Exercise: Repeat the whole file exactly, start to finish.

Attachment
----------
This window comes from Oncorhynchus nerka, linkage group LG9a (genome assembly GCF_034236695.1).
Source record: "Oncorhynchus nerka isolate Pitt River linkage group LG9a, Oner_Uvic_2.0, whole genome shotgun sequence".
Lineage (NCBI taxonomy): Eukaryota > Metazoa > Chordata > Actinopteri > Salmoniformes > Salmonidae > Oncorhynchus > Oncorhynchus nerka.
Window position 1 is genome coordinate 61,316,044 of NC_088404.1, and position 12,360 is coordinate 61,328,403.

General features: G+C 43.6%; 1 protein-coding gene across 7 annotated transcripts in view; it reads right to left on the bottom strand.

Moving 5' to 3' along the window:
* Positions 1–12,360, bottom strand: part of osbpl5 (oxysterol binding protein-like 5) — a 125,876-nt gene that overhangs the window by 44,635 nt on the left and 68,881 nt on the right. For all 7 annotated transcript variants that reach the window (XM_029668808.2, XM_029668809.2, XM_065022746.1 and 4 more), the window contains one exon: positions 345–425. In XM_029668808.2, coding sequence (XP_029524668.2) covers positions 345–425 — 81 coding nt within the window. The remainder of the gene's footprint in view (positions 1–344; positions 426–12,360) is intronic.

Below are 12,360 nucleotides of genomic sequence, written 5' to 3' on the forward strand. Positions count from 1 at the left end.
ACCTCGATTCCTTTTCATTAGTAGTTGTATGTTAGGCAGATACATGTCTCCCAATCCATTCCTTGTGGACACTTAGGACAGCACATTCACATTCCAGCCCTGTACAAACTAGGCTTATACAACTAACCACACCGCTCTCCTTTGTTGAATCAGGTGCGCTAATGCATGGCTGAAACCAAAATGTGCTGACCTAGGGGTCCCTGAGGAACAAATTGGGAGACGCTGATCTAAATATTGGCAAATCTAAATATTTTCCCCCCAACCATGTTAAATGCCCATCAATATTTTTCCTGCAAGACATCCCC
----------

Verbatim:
This window comes from Oncorhynchus nerka, linkage group LG9a (genome assembly GCF_034236695.1).
Source record: "Oncorhynchus nerka isolate Pitt River linkage group LG9a, Oner_Uvic_2.0, whole genome shotgun sequence".
Lineage (NCBI taxonomy): Eukaryota > Metazoa > Chordata > Actinopteri > Salmoniformes > Salmonidae > Oncorhynchus > Oncorhynchus nerka.
Window position 1 is genome coordinate 61,316,044 of NC_088404.1, and position 12,360 is coordinate 61,328,403.

General features: G+C 43.6%; 1 protein-coding gene across 7 annotated transcripts in view; it reads right to left on the bottom strand.

Moving 5' to 3' along the window:
* Positions 1–12,360, bottom strand: part of osbpl5 (oxysterol binding protein-like 5) — a 125,876-nt gene that overhangs the window by 44,635 nt on the left and 68,881 nt on the right. For all 7 annotated transcript variants that reach the window (XM_029668808.2, XM_029668809.2, XM_065022746.1 and 4 more), the window contains one exon: positions 345–425. In XM_029668808.2, coding sequence (XP_029524668.2) covers positions 345–425 — 81 coding nt within the window. The remainder of the gene's footprint in view (positions 1–344; positions 426–12,360) is intronic.

Below are 12,360 nucleotides of genomic sequence, written 5' to 3' on the forward strand. Positions count from 1 at the left end.
ACCTCGATTCCTTTTCATTAGTAGTTGTATGTTAGGCAGATACATGTCTCCCAATCCATTCCTTGTGGACACTTAGGACAGCACATTCACATTCCAGCCCTGTACAAACTAGGCTTATACAACTAACCACACCGCTCTCCTTTGTTGAATCAGGTGCGCTAATGCATGGCTGAAACCAAAATGTGCTGACCTAGGGGTCCCTGAGGAACAAATTGGGAGACGCTGATCTAAATATTGGCAAATCTAAATATTTTCCCCCCAACCATGTTAAATGCCCATCAATATTTTTCCTGCAAGACATCCCC